So today I’ve been wondering why do we test our child? We keep asking questions like “What colour is this?” and so many others.
I’ve done it too. Before I had any exposure to the Montessori approach, I was unknowingly and constantly testing my son.
“Can you show grandma how you can clap?”
“What sound does the cow make?”
“What’s this? And this? And this?”
I don’t even know why I was asking him these things. Often I’d ask him to perform some new skill or trick on cue, maybe to make myself feel like I was a good parent that my child had learned something new. To show off in some way.
And often the response was nil. He wouldn’t do or say anything at all. I guess he was telling me, “I don’t perform on cue. I’ll clap and wave and ‘moo’ whenever I feel like it.”
Now I see that these types of questions are a kind of test for our child. And there is generally only one correct answer.
So if the answer they give is wrong, we have no other option than to say, “No, that flower is yellow not blue.” (Cue sound from a game show: wa wa wa waaaa)
Not exactly great for building my child’s confidence.
So what about Montessori and testing? I soon learned that Montessori teachers are not fond of testing. They use observation to see where a child is up to, what they are practising, and what they have mastered.
And, interestingly, their observation goes far further than simply what a child knows (their cognitive development) to their social and emotional development and beyond. Here you can find a list of types of things adults can observe.
Therefore, the purpose of tests to see what a child knows – the traditional use of testing – becomes obsolete.
So when would we use a test?
Montessori teachers don’t generally use tests with children under 3 years old. We wait until they are in the conscious stage of learning once they are around 3 years old and when they are super excited to have mastered something and would be delighted to show us.
For example, I observe that they are busy with the colour blue and they are naming everything blue correctly, then I might hold up a blue t-shirt and ask what colour it is, to which they will be delighted to shout “BLUE”.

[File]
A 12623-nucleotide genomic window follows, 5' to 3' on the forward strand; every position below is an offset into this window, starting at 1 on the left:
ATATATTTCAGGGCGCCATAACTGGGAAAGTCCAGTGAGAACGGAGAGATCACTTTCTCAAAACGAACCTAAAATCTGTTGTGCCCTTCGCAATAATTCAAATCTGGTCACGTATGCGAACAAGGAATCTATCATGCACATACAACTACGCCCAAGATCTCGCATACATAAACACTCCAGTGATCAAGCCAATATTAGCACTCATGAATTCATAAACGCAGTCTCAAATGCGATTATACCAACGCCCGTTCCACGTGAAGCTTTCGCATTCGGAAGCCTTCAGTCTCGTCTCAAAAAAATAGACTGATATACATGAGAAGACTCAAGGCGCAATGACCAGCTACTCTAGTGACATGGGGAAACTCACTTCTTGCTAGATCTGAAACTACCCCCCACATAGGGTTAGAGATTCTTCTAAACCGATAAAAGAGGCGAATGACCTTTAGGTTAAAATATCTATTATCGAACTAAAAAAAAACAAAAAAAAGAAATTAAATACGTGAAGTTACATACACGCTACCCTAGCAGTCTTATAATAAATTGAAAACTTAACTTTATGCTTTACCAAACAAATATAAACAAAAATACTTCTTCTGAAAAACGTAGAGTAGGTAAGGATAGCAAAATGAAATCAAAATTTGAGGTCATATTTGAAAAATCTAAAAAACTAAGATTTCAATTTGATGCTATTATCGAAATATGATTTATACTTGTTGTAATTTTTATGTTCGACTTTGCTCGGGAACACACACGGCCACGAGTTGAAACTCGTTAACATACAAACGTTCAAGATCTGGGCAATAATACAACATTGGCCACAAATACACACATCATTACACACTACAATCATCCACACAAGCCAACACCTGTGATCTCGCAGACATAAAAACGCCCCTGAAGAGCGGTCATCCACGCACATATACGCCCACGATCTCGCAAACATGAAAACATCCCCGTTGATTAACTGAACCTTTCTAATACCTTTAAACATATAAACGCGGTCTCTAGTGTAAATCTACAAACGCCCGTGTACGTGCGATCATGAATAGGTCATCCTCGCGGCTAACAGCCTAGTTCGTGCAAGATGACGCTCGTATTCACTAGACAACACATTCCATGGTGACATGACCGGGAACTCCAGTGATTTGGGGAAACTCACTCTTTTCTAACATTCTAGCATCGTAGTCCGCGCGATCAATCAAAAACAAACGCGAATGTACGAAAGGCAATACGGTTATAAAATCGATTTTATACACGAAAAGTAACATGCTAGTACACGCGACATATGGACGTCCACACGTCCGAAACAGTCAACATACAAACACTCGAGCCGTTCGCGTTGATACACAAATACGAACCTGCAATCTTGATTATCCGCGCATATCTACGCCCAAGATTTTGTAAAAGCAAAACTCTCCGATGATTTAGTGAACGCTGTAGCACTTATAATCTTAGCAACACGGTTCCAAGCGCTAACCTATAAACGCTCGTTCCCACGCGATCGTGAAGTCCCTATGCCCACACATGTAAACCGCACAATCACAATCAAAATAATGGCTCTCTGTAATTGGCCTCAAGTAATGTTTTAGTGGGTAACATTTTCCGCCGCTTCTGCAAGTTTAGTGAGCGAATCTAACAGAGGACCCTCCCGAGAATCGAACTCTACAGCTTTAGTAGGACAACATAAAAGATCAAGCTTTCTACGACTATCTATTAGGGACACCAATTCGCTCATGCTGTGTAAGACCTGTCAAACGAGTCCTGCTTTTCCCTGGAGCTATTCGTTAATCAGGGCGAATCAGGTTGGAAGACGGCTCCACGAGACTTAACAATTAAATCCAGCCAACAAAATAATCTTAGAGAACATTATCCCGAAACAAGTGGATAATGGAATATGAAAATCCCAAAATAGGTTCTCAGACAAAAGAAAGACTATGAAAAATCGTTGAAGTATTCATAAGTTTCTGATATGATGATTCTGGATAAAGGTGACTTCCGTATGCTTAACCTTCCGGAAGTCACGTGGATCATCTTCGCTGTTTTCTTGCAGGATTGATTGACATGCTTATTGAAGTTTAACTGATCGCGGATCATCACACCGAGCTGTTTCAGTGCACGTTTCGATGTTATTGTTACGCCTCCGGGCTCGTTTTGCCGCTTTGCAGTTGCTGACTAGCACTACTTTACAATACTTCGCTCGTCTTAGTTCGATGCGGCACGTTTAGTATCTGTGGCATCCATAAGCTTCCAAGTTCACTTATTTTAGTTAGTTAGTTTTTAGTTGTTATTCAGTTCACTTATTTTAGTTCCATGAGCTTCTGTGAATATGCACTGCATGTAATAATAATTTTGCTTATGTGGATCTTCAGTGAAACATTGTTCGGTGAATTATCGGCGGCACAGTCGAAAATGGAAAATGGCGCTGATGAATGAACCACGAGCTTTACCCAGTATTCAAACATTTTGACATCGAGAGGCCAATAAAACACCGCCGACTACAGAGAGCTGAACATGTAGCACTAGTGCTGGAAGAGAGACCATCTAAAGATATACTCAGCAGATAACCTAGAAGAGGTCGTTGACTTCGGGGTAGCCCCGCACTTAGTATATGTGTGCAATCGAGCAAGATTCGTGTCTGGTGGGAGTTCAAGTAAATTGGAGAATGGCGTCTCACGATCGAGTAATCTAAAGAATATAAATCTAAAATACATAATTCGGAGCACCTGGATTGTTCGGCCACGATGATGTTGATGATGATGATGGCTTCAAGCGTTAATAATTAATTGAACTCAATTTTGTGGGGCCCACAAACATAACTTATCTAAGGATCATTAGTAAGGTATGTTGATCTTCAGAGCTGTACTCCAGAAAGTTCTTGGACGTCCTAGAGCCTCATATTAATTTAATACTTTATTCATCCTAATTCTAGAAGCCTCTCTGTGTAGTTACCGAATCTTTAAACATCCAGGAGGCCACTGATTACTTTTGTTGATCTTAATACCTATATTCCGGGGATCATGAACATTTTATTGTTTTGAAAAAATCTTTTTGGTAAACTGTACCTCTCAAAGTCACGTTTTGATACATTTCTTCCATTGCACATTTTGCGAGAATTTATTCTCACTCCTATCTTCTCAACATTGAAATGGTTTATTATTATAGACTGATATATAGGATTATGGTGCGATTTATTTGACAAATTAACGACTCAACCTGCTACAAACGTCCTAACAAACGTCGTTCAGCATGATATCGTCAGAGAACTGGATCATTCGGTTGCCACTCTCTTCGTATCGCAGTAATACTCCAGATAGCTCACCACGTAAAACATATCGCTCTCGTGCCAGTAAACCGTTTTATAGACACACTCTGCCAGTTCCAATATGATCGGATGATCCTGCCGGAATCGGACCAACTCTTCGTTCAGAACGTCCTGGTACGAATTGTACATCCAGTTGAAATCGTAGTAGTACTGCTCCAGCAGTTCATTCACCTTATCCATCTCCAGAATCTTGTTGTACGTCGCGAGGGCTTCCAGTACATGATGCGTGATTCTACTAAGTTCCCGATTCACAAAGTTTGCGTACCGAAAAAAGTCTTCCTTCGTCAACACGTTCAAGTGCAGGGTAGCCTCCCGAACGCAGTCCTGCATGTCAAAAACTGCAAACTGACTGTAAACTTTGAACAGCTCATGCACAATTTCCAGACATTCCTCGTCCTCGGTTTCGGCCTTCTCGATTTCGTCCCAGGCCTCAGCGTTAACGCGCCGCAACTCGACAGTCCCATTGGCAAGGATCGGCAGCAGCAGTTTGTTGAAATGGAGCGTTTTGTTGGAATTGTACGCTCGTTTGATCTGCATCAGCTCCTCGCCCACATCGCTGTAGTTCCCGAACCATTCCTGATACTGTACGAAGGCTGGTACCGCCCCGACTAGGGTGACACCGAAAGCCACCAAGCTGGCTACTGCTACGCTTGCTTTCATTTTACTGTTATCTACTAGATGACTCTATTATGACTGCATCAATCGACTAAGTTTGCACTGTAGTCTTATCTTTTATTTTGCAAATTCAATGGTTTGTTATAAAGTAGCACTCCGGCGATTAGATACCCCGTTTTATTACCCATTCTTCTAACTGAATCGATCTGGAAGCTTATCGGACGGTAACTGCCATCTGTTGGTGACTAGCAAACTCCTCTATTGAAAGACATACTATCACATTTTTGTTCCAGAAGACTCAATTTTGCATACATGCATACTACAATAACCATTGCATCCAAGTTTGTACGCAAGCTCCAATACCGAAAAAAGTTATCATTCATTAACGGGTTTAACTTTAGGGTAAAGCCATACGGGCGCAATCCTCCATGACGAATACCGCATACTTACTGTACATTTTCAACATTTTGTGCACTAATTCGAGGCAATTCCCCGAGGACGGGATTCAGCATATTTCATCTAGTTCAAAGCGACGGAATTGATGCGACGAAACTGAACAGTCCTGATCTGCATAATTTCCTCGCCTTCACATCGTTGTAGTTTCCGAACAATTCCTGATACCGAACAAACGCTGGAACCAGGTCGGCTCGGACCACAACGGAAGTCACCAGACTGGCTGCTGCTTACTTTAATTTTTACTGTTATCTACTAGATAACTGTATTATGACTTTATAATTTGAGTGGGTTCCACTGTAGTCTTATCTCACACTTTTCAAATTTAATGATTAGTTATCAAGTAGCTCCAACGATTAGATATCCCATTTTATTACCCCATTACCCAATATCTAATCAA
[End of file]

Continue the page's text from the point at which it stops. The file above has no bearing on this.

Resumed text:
I’ve often had conversations with my children as they have moved into (non-Montessori) high school where tests are the norm and how tests could possibly be useful. From our very non-scientific discussion, we came up with that tests are good if you know all the answers because they make you feel good about yourself (just like the example of the 3-year-old above being delighted to shout “blue”). Or if they are used to see what hasn’t been taught or learnt so well so this could be practised further until mastered. But, sadly, neither is often the case.
And what could we do instead?
Instead of testing our child, I recommend:
- observing (ie, seeing where they are at)
- playing games (ie, to practise what they are learning), and
- teaching (for example, naming the breeds of dogs or trees or flowers)
In Montessori, we have a lovely expression, “Teach by teaching, not by correcting.” If they make a mistake, rather than correcting them, simply make a mental (or actual) note and, at a later neutral moment, find another way to show them again.
This isn’t meant to make you feel bad. Or make you think that you have broken your child. But maybe this will make you think about how often you unknowingly test your children. And you may just begin to wonder why you do this and if it is helpful to your child.
I’d love to hear what you think!